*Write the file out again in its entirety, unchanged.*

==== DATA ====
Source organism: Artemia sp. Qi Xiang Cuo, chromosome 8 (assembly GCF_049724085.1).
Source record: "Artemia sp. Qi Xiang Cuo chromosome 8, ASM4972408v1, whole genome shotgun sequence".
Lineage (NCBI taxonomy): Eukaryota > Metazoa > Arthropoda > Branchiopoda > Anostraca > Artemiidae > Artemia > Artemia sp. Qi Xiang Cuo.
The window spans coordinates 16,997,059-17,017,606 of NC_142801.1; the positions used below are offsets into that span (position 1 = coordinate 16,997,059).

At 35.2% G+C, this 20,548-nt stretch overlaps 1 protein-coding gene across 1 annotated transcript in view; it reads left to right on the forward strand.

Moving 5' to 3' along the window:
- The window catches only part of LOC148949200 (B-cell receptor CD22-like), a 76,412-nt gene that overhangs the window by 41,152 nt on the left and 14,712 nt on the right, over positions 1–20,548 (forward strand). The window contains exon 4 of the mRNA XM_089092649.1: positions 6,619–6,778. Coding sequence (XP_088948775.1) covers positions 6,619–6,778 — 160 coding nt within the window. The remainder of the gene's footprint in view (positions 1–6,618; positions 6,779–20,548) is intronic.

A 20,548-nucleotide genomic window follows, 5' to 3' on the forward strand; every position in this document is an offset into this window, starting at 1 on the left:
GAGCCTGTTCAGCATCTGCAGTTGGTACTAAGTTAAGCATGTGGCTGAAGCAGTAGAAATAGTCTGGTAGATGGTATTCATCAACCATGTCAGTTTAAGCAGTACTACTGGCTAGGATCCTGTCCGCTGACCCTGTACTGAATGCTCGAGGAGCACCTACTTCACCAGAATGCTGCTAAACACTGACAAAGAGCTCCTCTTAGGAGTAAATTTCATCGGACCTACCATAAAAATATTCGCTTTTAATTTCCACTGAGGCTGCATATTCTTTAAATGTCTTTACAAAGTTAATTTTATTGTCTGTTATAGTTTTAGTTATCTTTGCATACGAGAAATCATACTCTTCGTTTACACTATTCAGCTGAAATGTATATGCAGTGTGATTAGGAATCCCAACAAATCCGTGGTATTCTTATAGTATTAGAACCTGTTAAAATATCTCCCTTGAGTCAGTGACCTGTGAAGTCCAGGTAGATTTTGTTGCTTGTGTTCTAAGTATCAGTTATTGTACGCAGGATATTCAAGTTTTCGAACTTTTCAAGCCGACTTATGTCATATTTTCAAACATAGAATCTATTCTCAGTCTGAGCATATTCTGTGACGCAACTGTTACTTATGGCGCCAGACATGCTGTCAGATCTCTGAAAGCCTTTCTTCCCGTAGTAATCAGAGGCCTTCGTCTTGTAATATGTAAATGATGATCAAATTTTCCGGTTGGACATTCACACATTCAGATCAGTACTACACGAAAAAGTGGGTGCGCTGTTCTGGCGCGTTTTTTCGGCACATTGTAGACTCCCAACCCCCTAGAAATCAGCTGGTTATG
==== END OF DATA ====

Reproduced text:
Source organism: Artemia sp. Qi Xiang Cuo, chromosome 8 (assembly GCF_049724085.1).
Source record: "Artemia sp. Qi Xiang Cuo chromosome 8, ASM4972408v1, whole genome shotgun sequence".
Lineage (NCBI taxonomy): Eukaryota > Metazoa > Arthropoda > Branchiopoda > Anostraca > Artemiidae > Artemia > Artemia sp. Qi Xiang Cuo.
The window spans coordinates 16,997,059-17,017,606 of NC_142801.1; the positions used below are offsets into that span (position 1 = coordinate 16,997,059).

At 35.2% G+C, this 20,548-nt stretch overlaps 1 protein-coding gene across 1 annotated transcript in view; it reads left to right on the forward strand.

Moving 5' to 3' along the window:
- The window catches only part of LOC148949200 (B-cell receptor CD22-like), a 76,412-nt gene that overhangs the window by 41,152 nt on the left and 14,712 nt on the right, over positions 1–20,548 (forward strand). The window contains exon 4 of the mRNA XM_089092649.1: positions 6,619–6,778. Coding sequence (XP_088948775.1) covers positions 6,619–6,778 — 160 coding nt within the window. The remainder of the gene's footprint in view (positions 1–6,618; positions 6,779–20,548) is intronic.

A 20,548-nucleotide genomic window follows, 5' to 3' on the forward strand; every position in this document is an offset into this window, starting at 1 on the left:
GAGCCTGTTCAGCATCTGCAGTTGGTACTAAGTTAAGCATGTGGCTGAAGCAGTAGAAATAGTCTGGTAGATGGTATTCATCAACCATGTCAGTTTAAGCAGTACTACTGGCTAGGATCCTGTCCGCTGACCCTGTACTGAATGCTCGAGGAGCACCTACTTCACCAGAATGCTGCTAAACACTGACAAAGAGCTCCTCTTAGGAGTAAATTTCATCGGACCTACCATAAAAATATTCGCTTTTAATTTCCACTGAGGCTGCATATTCTTTAAATGTCTTTACAAAGTTAATTTTATTGTCTGTTATAGTTTTAGTTATCTTTGCATACGAGAAATCATACTCTTCGTTTACACTATTCAGCTGAAATGTATATGCAGTGTGATTAGGAATCCCAACAAATCCGTGGTATTCTTATAGTATTAGAACCTGTTAAAATATCTCCCTTGAGTCAGTGACCTGTGAAGTCCAGGTAGATTTTGTTGCTTGTGTTCTAAGTATCAGTTATTGTACGCAGGATATTCAAGTTTTCGAACTTTTCAAGCCGACTTATGTCATATTTTCAAACATAGAATCTATTCTCAGTCTGAGCATATTCTGTGACGCAACTGTTACTTATGGCGCCAGACATGCTGTCAGATCTCTGAAAGCCTTTCTTCCCGTAGTAATCAGAGGCCTTCGTCTTGTAATATGTAAATGATGATCAAATTTTCCGGTTGGACATTCACACATTCAGATCAGTACTACACGAAAAAGTGGGTGCGCTGTTCTGGCGCGTTTTTTCGGCACATTGTAGACTCCCAACCCCCTAGAAATCAGCTGGTTATG